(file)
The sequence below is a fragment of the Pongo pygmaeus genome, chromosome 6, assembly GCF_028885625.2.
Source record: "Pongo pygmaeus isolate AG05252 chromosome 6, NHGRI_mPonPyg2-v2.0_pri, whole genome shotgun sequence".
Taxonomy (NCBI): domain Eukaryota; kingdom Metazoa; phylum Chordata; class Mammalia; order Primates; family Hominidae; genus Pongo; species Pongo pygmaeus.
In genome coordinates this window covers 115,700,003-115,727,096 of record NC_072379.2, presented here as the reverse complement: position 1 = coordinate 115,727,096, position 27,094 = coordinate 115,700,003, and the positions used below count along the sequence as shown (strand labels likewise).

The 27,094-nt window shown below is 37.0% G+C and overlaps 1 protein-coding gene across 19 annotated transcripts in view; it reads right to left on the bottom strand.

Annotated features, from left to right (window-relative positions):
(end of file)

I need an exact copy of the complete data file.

The sequence below is a fragment of the Pongo pygmaeus genome, chromosome 6, assembly GCF_028885625.2.
Source record: "Pongo pygmaeus isolate AG05252 chromosome 6, NHGRI_mPonPyg2-v2.0_pri, whole genome shotgun sequence".
Taxonomy (NCBI): domain Eukaryota; kingdom Metazoa; phylum Chordata; class Mammalia; order Primates; family Hominidae; genus Pongo; species Pongo pygmaeus.
In genome coordinates this window covers 115,700,003-115,727,096 of record NC_072379.2, presented here as the reverse complement: position 1 = coordinate 115,727,096, position 27,094 = coordinate 115,700,003, and the positions used below count along the sequence as shown (strand labels likewise).

The 27,094-nt window shown below is 37.0% G+C and overlaps 1 protein-coding gene across 19 annotated transcripts in view; it reads right to left on the bottom strand.

Annotated features, from left to right (window-relative positions):